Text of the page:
2 years ago
Reply to  John Wick

Don’t understand why sabermetrically-inclined folks are so invested in this wrong opinion. MVP for position players, Cy Young for pitchers, Hank Aaron Award no one cares about (and omits defense anyway). People should not get so hung up on terminology, we all know there’s an implied (position) in the name of the MVP award.

2 years ago
Reply to  Anon21

i agree, and think in general thats what makes an absolutely insane pitching season garnering an MVP so awesome. i like that a couple times a decade a pitcher will win. that seems reasonable to me.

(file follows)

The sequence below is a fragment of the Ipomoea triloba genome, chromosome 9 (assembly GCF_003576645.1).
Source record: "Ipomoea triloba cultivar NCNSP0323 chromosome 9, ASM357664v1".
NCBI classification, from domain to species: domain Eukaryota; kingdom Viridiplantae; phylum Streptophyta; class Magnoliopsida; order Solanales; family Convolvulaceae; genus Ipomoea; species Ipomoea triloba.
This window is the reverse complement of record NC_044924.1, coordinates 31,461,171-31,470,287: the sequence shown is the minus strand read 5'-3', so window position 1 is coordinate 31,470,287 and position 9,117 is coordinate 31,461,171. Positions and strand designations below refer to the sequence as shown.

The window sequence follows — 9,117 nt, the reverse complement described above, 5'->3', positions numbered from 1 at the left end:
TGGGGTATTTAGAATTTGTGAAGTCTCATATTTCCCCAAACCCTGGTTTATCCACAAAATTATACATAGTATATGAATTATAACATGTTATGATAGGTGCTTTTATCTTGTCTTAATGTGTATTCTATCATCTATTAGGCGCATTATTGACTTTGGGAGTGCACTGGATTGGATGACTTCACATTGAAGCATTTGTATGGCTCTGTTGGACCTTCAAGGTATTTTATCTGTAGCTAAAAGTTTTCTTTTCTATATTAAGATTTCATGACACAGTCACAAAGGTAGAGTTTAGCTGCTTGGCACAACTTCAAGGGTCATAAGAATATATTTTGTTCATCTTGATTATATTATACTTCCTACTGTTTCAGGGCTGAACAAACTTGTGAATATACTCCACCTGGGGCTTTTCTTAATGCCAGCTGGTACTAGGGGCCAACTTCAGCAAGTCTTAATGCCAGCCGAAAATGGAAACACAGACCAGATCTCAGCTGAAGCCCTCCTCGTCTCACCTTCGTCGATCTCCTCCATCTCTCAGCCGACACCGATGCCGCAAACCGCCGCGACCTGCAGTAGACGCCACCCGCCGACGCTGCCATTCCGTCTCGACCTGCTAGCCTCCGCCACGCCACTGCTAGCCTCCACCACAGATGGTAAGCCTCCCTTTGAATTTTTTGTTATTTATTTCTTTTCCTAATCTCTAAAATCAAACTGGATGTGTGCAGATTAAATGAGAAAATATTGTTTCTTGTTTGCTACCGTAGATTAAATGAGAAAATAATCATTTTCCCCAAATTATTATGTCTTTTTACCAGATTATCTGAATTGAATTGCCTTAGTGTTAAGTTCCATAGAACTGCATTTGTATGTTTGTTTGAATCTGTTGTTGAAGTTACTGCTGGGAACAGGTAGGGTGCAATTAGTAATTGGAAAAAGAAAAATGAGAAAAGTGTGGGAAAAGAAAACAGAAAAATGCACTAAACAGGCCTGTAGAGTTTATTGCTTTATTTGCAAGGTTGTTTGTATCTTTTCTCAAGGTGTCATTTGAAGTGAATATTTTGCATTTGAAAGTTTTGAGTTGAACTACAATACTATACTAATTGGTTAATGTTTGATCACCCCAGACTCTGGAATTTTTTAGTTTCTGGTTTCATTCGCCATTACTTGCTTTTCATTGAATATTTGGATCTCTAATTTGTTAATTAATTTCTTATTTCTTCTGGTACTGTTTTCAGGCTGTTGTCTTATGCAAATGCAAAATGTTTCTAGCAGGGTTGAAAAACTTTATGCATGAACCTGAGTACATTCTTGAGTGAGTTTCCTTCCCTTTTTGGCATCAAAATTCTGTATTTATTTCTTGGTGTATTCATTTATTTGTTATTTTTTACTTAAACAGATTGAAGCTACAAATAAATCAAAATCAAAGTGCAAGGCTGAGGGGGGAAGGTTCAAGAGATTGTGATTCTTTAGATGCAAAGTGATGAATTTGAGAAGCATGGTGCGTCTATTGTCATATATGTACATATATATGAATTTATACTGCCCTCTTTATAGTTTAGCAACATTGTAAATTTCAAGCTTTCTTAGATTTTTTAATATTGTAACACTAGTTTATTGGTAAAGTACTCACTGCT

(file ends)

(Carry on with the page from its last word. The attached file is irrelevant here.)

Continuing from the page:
For instance, if degrom stayed healthy this year and continued to do what he was on pace to do, 10000% MVP. Burnes isn’t there this year. And theres no question to me that Bryce is the MVP of the phillies, so that negates Wheeler.

2 years ago
Reply to  Anon21

If a pitcher threw 35 shutouts you’d still disqualify him from the MVP because he’s a pitcher?

2 years ago
Reply to  Jon

tbh I am fine with joe’s position, where it can be a fun thing that happens once every decade or two when a pitcher has a generational performance. So I guess where I come down is that it’s meant primarily for position players, so pitchers should be disfavored in the voting. Which means Jay was right to mostly give Burnes and Wheeler short shrift, since both are having good, Cy-Young caliber years that are nowhere near good enough to earn an MVP.

Psychic... Powerless...
2 years ago
Reply to  Anon21

“it’s meant primarily for position players”

That’s simply not true.

2 years ago